I have no choice but to ask him about some of the ‘crazier’ pipe-makers that are out there and inevitably our conversation comes to that of my friend Misha Revyagin. Grechukin discusses him by saying: “I love seeing art that comes from the person and their soul. Whether I personally like his work or not, absolutely does not matter on that level. I actually don’t even have the right to comment negatively about anyone’s work, most especially if that work is coming from such a special & different place. Honestly David, at the end of the day, Wow!, the amount of respect I have for Revyagin, a pipe-maker who takes such big leaps is immense. The fact that he lives his life like this and expresses himself like this, this is the most important element for me. This is what is important.”
I prod Grechukin further and ask him to discuss some of the ‘monsters’, (as he calls them) that the pipe-world produces. He tells me: “Some paths that some pipe-makers take can be a little naïve. There are some pipes that people shouldn’t smoke because they lack functionality or it is missing some aesthetic. Also what I don’t get is, at what point, can a pipe leave it’s basic realm of understanding?” Grechukin directly asks me: “Isn’t this a tough question? How far can we actually take the design and still call it a pipe?”
It is here that I describe to Grechukin that this very question is a part of my personal search as a pipe collector. I tell him about my constant desire to find just the right balance between old, traditional and known design ideas and having them merge together, in perfect harmony, with some new idea. With the end result not looking like a monster but rather like the right & proper new step in pipe evolution. I then remind Grechukin, that this is exactly why I came to him in the first place.
Grechukin responds to me by saying: “Yes, you can make the pipe a little longer here and a little shorter there. Overall, with small changes, the pipe can still function organically well with the person. But there are some pipes, where that organic connection to the person is missing. Whether I like it or not, is not important. My words cannot be part of that process. Because I myself know that I don’t know everything and if I say I do, I am automatically limiting myself from looking at new ideas. I can tell you though, that when you look at a pipe, as it sits in the mouth and you look at it in a mirror. You start to see the organic elements I am talking about. The connection between the pipe and the human is an important element to me.”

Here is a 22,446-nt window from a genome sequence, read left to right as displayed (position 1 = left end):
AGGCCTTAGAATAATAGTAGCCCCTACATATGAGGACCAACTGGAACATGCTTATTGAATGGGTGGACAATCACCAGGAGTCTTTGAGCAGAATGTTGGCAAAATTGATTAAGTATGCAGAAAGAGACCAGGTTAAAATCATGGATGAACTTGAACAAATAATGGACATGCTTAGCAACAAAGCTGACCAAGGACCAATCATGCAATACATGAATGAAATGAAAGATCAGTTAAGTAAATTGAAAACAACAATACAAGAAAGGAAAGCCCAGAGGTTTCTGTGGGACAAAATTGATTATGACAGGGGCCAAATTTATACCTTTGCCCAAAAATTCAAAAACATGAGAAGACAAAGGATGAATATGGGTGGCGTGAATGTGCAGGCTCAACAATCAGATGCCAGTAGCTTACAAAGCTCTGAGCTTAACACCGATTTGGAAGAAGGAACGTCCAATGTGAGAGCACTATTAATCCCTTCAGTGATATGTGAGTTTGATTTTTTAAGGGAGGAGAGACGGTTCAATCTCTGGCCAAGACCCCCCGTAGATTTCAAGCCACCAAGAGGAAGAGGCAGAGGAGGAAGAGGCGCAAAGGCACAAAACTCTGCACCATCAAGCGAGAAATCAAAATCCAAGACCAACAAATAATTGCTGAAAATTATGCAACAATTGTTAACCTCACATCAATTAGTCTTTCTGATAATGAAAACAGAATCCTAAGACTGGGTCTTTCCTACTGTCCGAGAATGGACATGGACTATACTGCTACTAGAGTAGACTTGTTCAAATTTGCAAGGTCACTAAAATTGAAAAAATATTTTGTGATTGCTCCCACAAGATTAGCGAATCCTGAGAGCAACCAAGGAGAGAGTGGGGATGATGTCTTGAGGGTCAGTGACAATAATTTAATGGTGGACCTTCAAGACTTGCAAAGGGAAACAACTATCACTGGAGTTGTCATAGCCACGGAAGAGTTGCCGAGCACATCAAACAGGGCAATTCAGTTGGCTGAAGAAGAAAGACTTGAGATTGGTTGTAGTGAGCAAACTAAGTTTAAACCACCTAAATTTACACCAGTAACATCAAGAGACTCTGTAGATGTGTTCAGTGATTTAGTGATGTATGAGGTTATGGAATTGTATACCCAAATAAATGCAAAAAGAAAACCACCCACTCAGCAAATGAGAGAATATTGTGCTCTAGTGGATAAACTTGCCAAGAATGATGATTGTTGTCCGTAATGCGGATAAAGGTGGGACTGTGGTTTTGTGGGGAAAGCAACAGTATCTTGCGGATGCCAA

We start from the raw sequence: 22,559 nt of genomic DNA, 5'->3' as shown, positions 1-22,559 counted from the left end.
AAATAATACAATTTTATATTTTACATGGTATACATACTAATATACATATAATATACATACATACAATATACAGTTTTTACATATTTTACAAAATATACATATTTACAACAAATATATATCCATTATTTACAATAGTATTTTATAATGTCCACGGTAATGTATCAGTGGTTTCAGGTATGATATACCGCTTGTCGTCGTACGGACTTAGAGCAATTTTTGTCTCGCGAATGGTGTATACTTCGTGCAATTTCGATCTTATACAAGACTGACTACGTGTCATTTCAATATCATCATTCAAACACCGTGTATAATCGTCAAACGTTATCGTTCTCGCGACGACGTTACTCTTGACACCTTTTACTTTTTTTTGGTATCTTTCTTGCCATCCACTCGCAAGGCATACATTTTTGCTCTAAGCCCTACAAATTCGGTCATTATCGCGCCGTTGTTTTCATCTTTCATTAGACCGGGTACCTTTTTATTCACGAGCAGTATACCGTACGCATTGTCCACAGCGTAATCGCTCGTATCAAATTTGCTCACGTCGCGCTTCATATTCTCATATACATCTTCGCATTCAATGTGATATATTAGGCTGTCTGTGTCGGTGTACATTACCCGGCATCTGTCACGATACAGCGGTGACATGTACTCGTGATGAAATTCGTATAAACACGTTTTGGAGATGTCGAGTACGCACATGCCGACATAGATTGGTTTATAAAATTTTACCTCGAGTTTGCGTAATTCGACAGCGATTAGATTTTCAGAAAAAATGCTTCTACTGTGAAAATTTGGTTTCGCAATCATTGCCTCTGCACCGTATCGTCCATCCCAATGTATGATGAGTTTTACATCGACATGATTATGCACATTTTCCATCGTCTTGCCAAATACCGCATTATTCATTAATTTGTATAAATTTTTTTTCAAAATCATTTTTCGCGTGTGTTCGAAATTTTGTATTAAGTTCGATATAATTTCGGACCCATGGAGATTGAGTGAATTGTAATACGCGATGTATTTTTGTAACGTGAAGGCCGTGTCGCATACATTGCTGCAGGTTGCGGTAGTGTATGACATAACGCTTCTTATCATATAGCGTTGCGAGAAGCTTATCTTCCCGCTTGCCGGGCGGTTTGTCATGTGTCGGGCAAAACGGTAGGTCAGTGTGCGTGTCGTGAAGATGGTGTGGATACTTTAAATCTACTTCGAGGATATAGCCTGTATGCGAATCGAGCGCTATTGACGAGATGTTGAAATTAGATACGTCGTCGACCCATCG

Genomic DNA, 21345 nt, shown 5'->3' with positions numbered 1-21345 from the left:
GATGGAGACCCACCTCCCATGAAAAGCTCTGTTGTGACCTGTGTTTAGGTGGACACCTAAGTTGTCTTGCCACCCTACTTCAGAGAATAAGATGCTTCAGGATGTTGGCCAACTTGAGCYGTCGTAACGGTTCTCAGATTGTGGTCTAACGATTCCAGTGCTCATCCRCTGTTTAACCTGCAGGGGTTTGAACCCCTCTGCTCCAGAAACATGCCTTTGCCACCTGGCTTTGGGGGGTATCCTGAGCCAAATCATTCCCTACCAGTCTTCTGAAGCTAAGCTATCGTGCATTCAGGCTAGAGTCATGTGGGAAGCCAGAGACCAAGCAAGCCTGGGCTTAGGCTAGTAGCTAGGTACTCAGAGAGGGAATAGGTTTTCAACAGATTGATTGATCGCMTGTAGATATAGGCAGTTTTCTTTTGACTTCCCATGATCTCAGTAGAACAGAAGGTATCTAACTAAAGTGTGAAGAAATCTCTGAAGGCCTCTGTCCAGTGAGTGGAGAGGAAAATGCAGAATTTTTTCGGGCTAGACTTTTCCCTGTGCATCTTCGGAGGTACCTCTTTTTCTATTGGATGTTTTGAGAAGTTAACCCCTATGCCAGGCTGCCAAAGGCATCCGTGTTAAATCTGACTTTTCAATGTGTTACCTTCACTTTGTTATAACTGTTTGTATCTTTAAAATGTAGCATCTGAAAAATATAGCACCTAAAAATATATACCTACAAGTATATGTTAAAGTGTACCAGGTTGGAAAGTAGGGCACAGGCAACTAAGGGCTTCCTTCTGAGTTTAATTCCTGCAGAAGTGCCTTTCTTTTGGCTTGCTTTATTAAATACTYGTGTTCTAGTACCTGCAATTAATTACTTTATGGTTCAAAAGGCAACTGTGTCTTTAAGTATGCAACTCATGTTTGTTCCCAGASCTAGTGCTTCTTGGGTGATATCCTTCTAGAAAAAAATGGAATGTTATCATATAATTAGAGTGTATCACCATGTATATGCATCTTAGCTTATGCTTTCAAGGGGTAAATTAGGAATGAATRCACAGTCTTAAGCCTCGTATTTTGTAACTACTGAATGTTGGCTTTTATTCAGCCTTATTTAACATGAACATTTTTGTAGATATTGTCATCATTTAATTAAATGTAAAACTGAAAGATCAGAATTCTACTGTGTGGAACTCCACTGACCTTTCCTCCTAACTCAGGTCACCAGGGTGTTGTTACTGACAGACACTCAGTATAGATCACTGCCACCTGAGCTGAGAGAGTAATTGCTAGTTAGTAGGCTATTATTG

Grechukin extends the idea and says: “Right now the tendency in pipes is to not focus on small nuances. Small, gentle and slight deviations (from regular pipe design) are no longer being taken. Today, the fad is to take a big jump and a big leap and the small nuance is no longer. It is now an immense nuance.”
Grechukin concludes the discussion with Revyagin by saying: ” I am happy that he is expressing his soul. I am happy that he can see his ‘hidden stuff in the closets’ talking out loud.” It is clear that Grechukin respects those types of artists to no end and he loves looking at their work & acknowledges it’s contribution to the community. For himself however, it is not a path that he wishes to partake in.
THE GRECH aka THE CHOPPER
And now we get to the main reason for my attraction to Vladimir Grechukin. Grechukin created a shape that distinctly alters the way we imagine the basic design of the pipe. It was a rather simple yet stunning modification that he made. Most revolutionary innovations are in fact simple and minor adjustments. Grechukin simply placed the bowl of the pipe further back towards the shank. The bowl no longer sits in the center of the bowl massing. This allows the tobacco chamber to lean back which automatically creates an immense feeling of forward momentum on the front part of the bowl. The front of the bowl is automatically elongated, leaning & stretching back to reach the drawn back tobacco chamber. The pipe is both leaning back and lunging forward at the same time. The best analogy I could find is to that of a chopper. The custom built motorcycles that mimic this idea.